What we realized is that the customer looked at it as a personal accessory and yet sometimes at trade shows, we do barrage of requests of people to create a heat-able pillow with a different kind of a filling so it could used to cure aches and pains or make them feel better because there were other competitors doing that. They said, “You need to do this too.” We really had to sit down and go, “Do we want to be known as a company that makes a product where there has to be something wrong with you in order to use it or do we want to be that personal accessory company?” We enjoy hearing the stories of great connection people had with the product. We just started to go for the latter and to not create products that were about you had to have something wrong with you, a therapeutic product instead.
It can happen to you in any kind of business. It can especially happen in services businesses where people ask you to do things and pretty soon you’re accommodating and then you realize I have a schedule that I’m accommodating behavior that I don’t even want to participate in. We all want to serve, we all want to help. I have to say entrepreneurs are extremely generous. Quarterly looking at that gives and drains are a good idea to keep things in check. To make sure that you’re not being a total co-dependent with your customer and you keep a healthy balance and boundary to do the kind of work that you were made to do. In the long run, there are 24 hours in a day, 7 days in a week. We can’t change that, however, we can have an effect to the kind of energy that we bring to our business during that time. That’s why I like to look at that pretty regularly.
Jennifer: I sometimes sit there and think, “If I could cut back on sleep and I’ll only need to sleep 2 hours a night, how much more productive would I be?” That’s not a reality.
Lenora: Since you’re not a robot, it won’t work.
Jennifer: The story that you were telling about the buckwheat pillows and the opportunities that were being presented to you made me think, that’s a thing that a lot of entrepreneurs run into, food and otherwise. You have people demanding a product and as a small business, because you’re worried about cash flow, you want to be able to say yes to everything. Have you found that having sort of this foundation that helps you better determine that it’s okay to say no to some things? I’ve been there myself, it is so scary to say no to a financial opportunity even though it may not be 100% right for your business but it’s so hard to turn down that money.
Lenora: Yes it is hard to turn down the money. I’ll take the long view which is okay this is a transaction where I could get something right now and I tease my clients and say, “We want Mr. Right not Mr. Right now.” Sometimes when there’s choosy clients and they’re trying to decide I go, “Well this may be good for cash flow however you have to understand and this gets out you become known for doing this kind of work, it’s likely you’ll attract more of that kind of work.” That’s going to be a longer term cash flow problem than this one no.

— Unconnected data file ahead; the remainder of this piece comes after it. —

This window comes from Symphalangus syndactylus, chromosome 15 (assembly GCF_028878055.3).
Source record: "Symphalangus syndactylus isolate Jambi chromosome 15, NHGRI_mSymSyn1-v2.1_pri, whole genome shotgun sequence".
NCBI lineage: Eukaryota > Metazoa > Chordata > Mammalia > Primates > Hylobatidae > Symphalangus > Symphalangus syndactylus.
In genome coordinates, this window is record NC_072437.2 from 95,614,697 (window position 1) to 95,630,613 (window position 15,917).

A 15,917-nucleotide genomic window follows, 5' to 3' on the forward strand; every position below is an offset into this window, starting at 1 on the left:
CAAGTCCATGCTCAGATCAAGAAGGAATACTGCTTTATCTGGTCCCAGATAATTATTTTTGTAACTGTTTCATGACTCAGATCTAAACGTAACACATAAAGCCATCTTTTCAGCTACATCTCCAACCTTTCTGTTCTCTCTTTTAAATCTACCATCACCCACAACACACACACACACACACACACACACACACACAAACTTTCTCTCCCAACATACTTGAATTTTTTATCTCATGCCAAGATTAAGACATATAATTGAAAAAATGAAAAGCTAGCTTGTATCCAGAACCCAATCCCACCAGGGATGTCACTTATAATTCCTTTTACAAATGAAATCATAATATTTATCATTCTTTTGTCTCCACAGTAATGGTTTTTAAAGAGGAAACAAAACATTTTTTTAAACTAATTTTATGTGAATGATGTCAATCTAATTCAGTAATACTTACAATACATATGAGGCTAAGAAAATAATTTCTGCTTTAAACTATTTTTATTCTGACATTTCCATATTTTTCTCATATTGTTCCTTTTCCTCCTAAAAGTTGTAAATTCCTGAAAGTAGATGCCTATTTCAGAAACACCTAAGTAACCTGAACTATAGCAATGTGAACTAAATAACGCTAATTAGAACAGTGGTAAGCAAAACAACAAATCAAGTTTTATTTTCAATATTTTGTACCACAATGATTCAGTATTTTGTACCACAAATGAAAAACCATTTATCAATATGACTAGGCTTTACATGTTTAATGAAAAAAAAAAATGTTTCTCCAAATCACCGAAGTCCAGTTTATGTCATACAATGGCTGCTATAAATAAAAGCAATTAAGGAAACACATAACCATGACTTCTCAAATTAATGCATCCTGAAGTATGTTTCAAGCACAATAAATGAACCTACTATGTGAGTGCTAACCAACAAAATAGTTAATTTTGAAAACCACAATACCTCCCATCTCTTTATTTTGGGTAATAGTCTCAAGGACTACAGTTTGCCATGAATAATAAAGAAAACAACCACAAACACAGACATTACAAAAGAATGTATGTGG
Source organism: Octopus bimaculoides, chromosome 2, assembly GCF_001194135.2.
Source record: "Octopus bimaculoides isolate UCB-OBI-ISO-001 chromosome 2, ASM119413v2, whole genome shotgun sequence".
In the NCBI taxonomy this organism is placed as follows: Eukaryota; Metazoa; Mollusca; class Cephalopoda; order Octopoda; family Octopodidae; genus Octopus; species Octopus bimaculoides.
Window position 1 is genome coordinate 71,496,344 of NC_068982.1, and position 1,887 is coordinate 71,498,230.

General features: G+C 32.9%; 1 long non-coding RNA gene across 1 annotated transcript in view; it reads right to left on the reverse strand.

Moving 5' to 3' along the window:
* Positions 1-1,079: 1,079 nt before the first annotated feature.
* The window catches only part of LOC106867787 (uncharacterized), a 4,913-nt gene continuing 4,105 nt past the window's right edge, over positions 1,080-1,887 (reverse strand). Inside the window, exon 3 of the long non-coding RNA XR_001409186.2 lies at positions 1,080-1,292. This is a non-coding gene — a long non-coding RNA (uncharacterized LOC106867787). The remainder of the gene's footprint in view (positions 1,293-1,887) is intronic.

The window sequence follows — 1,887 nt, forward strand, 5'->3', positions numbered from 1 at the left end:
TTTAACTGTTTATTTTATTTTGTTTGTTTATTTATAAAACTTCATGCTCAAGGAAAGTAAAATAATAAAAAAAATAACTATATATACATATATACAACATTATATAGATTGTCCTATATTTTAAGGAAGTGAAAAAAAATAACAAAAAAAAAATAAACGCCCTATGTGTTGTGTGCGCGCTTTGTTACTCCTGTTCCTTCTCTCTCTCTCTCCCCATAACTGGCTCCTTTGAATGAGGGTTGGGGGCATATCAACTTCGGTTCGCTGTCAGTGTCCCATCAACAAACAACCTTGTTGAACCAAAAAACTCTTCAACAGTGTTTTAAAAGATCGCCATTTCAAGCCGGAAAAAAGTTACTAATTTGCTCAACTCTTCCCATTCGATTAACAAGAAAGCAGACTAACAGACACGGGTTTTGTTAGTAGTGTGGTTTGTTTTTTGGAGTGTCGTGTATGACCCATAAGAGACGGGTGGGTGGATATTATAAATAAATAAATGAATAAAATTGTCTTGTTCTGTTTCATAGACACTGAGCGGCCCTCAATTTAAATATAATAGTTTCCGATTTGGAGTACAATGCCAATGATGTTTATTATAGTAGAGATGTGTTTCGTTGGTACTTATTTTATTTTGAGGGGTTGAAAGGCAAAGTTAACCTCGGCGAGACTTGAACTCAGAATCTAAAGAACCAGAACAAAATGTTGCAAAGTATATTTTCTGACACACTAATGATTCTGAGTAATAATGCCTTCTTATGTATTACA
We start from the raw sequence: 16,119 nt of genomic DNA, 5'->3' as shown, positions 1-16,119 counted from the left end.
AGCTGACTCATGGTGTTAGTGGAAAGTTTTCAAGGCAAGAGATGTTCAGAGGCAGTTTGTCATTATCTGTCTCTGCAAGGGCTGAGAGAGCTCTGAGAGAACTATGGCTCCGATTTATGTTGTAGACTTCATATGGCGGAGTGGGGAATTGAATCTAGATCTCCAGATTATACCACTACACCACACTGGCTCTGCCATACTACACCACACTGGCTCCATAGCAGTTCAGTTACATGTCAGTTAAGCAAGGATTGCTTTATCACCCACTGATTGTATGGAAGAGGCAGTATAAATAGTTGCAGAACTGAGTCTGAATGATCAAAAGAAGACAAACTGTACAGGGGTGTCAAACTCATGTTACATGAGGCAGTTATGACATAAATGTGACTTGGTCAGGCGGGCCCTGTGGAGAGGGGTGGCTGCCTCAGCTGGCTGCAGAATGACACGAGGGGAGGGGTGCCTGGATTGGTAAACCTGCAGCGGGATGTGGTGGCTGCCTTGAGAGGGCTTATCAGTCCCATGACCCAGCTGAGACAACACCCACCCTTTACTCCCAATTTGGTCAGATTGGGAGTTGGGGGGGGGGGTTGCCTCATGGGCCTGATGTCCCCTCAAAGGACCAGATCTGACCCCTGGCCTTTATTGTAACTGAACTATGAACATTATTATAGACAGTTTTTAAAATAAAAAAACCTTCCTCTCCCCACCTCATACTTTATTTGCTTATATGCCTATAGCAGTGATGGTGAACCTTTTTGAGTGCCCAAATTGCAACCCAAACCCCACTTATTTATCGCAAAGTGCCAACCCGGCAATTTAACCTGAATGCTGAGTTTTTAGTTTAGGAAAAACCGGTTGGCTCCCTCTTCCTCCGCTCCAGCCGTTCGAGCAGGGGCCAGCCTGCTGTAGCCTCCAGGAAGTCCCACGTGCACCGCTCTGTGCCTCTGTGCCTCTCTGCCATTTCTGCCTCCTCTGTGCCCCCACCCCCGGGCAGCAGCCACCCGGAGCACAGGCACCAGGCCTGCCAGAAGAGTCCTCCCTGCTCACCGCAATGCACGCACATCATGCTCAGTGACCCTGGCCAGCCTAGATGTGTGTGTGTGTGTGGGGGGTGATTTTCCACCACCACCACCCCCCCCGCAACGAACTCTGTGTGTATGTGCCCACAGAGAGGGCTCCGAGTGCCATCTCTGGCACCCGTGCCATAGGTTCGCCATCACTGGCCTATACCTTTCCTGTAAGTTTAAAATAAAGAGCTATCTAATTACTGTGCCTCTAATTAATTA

The other thing which will sound a little [woo-woo 00:12:16] is I have to say, I’ve never seen anybody turn down an opportunity where there wasn’t one peeking out right behind. That’s what I like to remind my clients about. When you say no to this, trust me, within a couple of weeks something’s going to come along that you will realize if you had taken that other thing you wouldn’t have the energy or the time or the inclination to take on this great opportunity. Lost opportunity cost is something to really watch out for. Entrepreneurs focus very hard on cash flow and certainly conserving cost and reducing expenses. The other thing to worry about because it sneaks up on you is lost opportunity cost. That is when you become unavailable to pursue an opportunity fast enough or you miss it completely because your vision was obscured by something that perhaps is not good for the long term.
Jennifer: That is a great point. Again another sort of moment where I’m sitting here taking some notes as we talk, just this idea of there absolutely is a lost opportunity cost. When you say yes to something now for whatever else may come down the pipeline because again you’ve got a limited productionability, a limited cash ability to be able to produce the product. Whatever the case may be. Thank you. I put a little star right next to that one on my notes so thank you.
Lenora: My pleasure.
Jennifer: The last thing that I want to talk about today is the concept of building a business to fit your life, it sounds great in theory but it doesn’t mean … In talking to other entrepreneurs I have found that it doesn’t mean that you can’t build and create a business without making sometimes some sacrifices to your life that it’s not possible. Though this doesn’t sound very [piecy 00:14:09] it’s always possible to have everything. At least right now. I’d be interested to know in how you’ve counselled entrepreneurs in the idea of that it’s a-okay that they might need to make sacrifices to somethings in their life and also figuring out where they can make those sacrifices and where they can’t. Sort of like when financial planners talk about, “Oh, well if you cut back on the daily Starbucks you’ll be able to save $5,000 a year.” How do you counsel entrepreneurs on being okay with making those sacrifices and not having it all right now?